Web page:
During its founding, the faculty and administrators agreed an important element would be “that the program should be cohort based, and this has served us well,” says Dean Langhofer. He goes on to suggest that this class structure created a “loyalty to the program and to each other” regarding the students. Other constants are the devotionals in which the class participates together during each session as well as the students’ preparation and sharing of food. The dean reiterates the point that incorporating “food is critical” in connecting the cohort participants and to “bond them together as a group.” He described, in a variety of ways, the Degree Completion Program’s goal for the students to create a support structure by focusing on one another’s spiritual well being while feeding their minds and bodies. The act of providing a support structure is the reason the dean believes many former students maintain a passion for the program and their individual cohort.

When asked the reason for his sustained passion about the Degree Completion Program, Dean Langhofer shared his own higher learning experience, which included starting college at the age of twenty-five. He then shared about the experience of obtaining a masters degree at thirty-one and starting his doctoral studies at fifty-eight. This was a “lifelong learning mandate,” says the dean and it helped him to relate with students returning to higher education in the Degree Completion Program.

In a similar way to promoting the idea of a lifelong learning experience, Dean Langhofer shares that initiating and building a successful academic program means “never assum[ing the work] is finished.” An example of the continuing work of the program is the ongoing investment in its faculty, advises the dean. Faculty development in the Degree Completion Program includes providing coaching opportunities through mixing the team by paring an “experienced instructor with a less experienced.” In the end, the dean says that the success of a dynamic program requires starting with the “right idea” at the “right time,” but it is above all dependent on having the “right people.”

Mr. Freeman is the founder of Work of Start.

Mr. Freeman would like to extend a special thank you to Cindy Steele, Executive Director of Regional Centers at Fresno Pacific University, for providing additional background information on the Degree Completion Program.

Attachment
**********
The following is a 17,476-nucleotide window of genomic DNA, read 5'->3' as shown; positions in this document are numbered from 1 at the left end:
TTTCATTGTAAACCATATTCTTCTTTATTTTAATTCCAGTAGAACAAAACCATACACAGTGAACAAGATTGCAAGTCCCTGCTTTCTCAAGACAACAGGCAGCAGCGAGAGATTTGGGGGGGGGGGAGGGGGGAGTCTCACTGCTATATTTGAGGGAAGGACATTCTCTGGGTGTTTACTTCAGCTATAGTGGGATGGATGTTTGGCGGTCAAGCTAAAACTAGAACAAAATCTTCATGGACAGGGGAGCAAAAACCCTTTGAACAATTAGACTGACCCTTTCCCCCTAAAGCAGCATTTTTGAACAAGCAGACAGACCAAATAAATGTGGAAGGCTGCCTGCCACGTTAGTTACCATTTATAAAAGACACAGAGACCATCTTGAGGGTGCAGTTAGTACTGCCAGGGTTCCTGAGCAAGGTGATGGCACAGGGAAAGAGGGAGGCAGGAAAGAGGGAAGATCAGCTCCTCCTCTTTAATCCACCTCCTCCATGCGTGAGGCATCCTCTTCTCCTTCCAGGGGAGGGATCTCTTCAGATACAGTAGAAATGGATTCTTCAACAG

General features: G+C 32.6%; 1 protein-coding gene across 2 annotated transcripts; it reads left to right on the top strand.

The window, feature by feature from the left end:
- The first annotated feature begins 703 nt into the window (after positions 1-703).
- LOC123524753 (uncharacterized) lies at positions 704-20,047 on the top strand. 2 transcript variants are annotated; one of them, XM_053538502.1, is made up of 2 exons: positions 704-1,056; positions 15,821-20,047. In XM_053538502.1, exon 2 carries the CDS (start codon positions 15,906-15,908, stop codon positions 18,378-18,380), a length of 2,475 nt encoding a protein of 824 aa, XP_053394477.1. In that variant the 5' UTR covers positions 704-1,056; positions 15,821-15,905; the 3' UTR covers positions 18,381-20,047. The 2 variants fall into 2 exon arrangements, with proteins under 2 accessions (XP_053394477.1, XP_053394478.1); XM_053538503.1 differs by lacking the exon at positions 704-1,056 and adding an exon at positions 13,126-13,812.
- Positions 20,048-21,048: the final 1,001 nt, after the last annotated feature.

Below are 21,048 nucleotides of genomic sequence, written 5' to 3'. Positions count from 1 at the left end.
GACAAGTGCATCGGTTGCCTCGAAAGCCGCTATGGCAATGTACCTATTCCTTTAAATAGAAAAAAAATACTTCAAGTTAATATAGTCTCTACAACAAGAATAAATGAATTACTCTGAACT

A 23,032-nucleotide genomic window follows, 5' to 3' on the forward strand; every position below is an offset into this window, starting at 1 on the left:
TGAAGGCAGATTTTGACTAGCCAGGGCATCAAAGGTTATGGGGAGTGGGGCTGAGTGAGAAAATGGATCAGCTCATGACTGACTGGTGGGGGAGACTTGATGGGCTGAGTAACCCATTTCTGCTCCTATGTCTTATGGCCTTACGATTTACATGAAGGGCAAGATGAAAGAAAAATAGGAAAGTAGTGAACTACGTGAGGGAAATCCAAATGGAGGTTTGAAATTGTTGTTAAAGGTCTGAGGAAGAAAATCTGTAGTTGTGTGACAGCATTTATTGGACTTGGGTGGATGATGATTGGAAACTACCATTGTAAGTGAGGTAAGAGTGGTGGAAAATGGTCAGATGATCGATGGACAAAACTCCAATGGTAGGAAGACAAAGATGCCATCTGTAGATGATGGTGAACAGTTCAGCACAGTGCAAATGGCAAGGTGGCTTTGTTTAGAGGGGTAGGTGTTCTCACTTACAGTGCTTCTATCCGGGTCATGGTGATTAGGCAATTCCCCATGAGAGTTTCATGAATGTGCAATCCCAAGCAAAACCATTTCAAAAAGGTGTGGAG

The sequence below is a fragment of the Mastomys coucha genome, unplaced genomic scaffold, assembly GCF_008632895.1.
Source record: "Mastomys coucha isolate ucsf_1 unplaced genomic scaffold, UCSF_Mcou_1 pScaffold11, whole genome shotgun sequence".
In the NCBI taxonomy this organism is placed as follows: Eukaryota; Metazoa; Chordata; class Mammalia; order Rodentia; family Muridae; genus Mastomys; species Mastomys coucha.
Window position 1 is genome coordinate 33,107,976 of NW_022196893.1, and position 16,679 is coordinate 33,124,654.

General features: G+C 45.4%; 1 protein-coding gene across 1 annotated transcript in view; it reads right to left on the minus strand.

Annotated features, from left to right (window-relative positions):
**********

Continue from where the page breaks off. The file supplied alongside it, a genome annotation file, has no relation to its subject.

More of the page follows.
1. The Western Association of Schools and Colleges (WASC)
2. Acquired from Fresno Pacific University website – fresno.edu

‘The Trick is Just Doing’

The Manager of Graduate Programs for the Craig School of Business at California State University, Fresno, Tom Burns, discusses the origination and development of the Executive Masters in Business Administration (EMBA) program.

Fresno, California

In the last couple of years it seems I cannot pick up a California newspaper without seeing a story like “CSU may cut 10,000 students next year”[1] (published by the Sacramento Bee, March 2011) highlighting the various effects that budget cuts have had on the California State University (CSU) system. Having graduated from CSU schools for both my undergraduate and graduate degrees, I knew continuing success stories existed in a struggling CSU system. With that knowledge, I sought to learn about the work of starting these successes and how they were developed. From personal experience, I believe one of these bright spots is the Executive Masters in Business Administration (EMBA) program at Fresno State’s Craig School of Business.

Tom BurnsTo find out more, I accompanied my friend Tom Burns, Manager of Graduate Programs for the Craig School of Business, to a restaurant across the street from the Fresno State campus. This eatery called the Dog House Grill is the same location my executive MBA cohort would dine during lunch breaks from our weekly Saturday class sessions. It is also conveniently named for Fresno State’s mascot, an English bulldog. The next week, Tom and I had a subsequent follow-up meeting for further discussion on the EMBA subject.